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"A cougar is a very sleek and powerful and beautiful animal," she said on the phone from her home in Toronto. "It knows exactly where it's at and what it's doing. It fitted from a very positive angle. I decided to turn it from a derogatory name to a positive image." By 2001 she'd penned the cheeky and playful Cougar: A Guide for Older Women Dating Younger Men to introduce the public to her upbeat interpretation and to serve as a field guide for would-be cougars.
Her earlier book on the subject, 1994's Younger Men: How to Find Them, Date Them, Mate Them and Marry Them, was met with considerable unease, she says — to put it mildly. "It was far, far too soon. It shocked everybody. They were horrified at older women having sex with younger men. ... If I could've been burned at the stake, I would've been by many people."
Seven years later, her fellow Canadians were still reluctant to embrace the term as anything but pejorative, she said, but it caught on quickly in the states as an extension of women's lib. Thus was launched a still-buzzing media blitz that's landed her on programs from The Today Show and PrimeTime Live to Dr. Phil and Montel Williams to extol the benefits and virtues of older woman/younger man relationships. Through her appearances, she's played a major role in spreading the cougar gospel around the world.
Which returns us to an important question: How, exactly, does one identify a cougar? Gibson's book attempts an answer over seven paragraphs: "Today's cougar is full of life ... She is single, older, and often divorced ... She's a career woman or financially independent ... She isn't interested in marriage or in having any more children." She is interested in "hot, satisfying sex with someone who won't be a lifetime or live-in partner."
MarinaCougar.com, another cougar web site based out of San Francisco, suggests a somewhat cruder mechanism: take the younger man's age, subtract seven, and double it. This gives the man an upper limit for dating, while to qualify on the lower end the woman must be at least eight years older. So, for my 30-year-old friend Paul, a cougar could fall between the ages of 38 and 46.
Gibson is still proud and defensive of the term — at least in part because her career remains entwined with it — but admits that things have changed since she wrote her book. For one, she agrees with Stewart that men have hijacked the trend and women no longer need to be aggressive. She also believes that as the movement grows, a generation of women will eventually come along for whom dating younger is completely normal, making the cougar label unnecessary.
But Society of Single Professionals chairman Rich Gosse thinks we still have a long way to go. "There is still a tremendous stigma against the whole cougar thing. Deep down inside, the average woman would be embarrassed to admit she's attracted to younger men," Gosse said. He has hosted three cougar parties so far in the Bay Area — San Francisco, Palo Alto, then Danville, with a fourth scheduled for Emeryville's Trader Vic's restaurant on Thursday, February 12 — precisely to foster an environment where older women can meet younger men without being judged.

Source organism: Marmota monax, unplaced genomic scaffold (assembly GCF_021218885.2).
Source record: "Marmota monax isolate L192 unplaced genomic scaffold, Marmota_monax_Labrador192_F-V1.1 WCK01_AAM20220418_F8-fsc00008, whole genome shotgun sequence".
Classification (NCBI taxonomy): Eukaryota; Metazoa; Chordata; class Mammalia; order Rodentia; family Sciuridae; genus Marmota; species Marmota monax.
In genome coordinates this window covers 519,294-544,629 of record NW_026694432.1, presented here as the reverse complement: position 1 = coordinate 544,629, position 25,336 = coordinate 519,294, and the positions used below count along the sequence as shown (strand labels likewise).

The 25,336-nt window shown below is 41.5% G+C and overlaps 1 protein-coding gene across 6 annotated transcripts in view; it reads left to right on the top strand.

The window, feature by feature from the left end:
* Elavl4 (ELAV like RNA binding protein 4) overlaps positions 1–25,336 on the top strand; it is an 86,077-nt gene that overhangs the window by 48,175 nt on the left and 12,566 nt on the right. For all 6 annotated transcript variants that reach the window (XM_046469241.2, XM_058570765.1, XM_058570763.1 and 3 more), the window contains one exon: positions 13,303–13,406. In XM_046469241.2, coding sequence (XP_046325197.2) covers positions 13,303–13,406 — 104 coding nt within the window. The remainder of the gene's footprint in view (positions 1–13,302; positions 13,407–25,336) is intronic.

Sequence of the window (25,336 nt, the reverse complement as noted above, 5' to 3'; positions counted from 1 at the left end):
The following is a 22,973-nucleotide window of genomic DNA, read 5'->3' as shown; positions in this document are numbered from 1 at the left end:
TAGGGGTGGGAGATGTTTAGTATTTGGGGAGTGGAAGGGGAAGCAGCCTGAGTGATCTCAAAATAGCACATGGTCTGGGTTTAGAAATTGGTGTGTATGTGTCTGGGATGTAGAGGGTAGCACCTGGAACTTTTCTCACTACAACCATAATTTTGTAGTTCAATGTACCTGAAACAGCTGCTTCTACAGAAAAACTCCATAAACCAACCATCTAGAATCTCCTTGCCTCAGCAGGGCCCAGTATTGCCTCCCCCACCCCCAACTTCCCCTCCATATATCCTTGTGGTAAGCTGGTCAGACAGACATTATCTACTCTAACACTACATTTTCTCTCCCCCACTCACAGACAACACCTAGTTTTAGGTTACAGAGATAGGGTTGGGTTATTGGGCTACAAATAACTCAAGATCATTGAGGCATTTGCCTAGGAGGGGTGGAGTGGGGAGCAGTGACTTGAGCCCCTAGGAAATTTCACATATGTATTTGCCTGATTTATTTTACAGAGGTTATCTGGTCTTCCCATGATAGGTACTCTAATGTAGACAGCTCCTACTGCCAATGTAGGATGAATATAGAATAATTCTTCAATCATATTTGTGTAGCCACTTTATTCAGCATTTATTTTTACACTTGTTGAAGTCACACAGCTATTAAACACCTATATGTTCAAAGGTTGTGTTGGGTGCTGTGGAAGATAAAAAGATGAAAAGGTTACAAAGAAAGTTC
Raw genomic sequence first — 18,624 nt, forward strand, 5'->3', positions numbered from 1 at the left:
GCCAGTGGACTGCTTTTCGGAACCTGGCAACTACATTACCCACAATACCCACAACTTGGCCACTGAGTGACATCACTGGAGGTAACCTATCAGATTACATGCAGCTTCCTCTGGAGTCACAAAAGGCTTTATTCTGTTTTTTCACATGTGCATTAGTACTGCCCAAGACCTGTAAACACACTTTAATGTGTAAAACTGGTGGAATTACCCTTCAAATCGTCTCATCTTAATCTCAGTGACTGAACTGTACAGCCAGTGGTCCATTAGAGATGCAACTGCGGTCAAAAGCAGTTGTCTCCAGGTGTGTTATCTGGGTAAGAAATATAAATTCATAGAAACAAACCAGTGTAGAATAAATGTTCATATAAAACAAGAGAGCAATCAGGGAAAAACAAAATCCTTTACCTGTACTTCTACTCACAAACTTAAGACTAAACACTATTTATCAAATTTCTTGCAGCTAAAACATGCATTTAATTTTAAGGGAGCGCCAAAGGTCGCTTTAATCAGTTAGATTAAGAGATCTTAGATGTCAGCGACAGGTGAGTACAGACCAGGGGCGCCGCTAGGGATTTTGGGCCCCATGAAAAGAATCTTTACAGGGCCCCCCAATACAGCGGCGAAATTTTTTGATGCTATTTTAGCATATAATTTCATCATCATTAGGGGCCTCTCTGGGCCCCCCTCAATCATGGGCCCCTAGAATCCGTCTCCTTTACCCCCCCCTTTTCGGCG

In the past, before "cougar" came along, Gosse and his company occasionally held older woman/younger man parties around the Bay Area to a generally lukewarm response. But the growing popularity of the cougar image, both as an enticing taboo and a female-empowering philosophy, has changed that. It has encouraged older women to turn the tables by defying a societal double standard: men can use women to make them feel younger, but not the other way around. "Suddenly it becomes socially acceptable for older women to go after younger men at a cougar party," Gosse said. "There's definitely a big demand for this. There are millions of women in the US who would love to be with a younger man."
Back at Faz, the clock was nearing 9 p.m. and the party winding down. I'd seen phone numbers copied and possible rendezvous planned, but no signs of the rampant spontaneous coupling I'd anticipated. Momentarily left to my own devices, I glanced around and noticed Paul standing at the other end of the bar. He was chatting with a tall blond in high heels and her two leopard-print-wearing friends. I coolly strolled over for a closer look, trying not to disrupt the conversation. Likely in their late forties or early fifties, the women had an air of casual yet sophisticated affluence. They looked good, too, possibly with the help of some plastic surgery.
"Those were some real cougars," Paul reported later. "They were engaging, but not expecting anything." Confident, but not overbearing. Proud of their appearance. Financially secure. It had only taken him all night to find them.
Out of the corner of my eye, I saw a woman sitting by herself just a few feet away. She didn't look lonely, just tired, and motioned for me to sit. We exchanged pleasantries, joked about the premise behind the party — she wasn't so sure about it — and eased into conversation. She said she'd driven up from Milpitas. I mentioned I'd gone to college in the South Bay and knew the area. But when I named Santa Clara University, a look flashed across her face that I'd later understand as the moment she asked herself what the heck she was doing at a cougar party.
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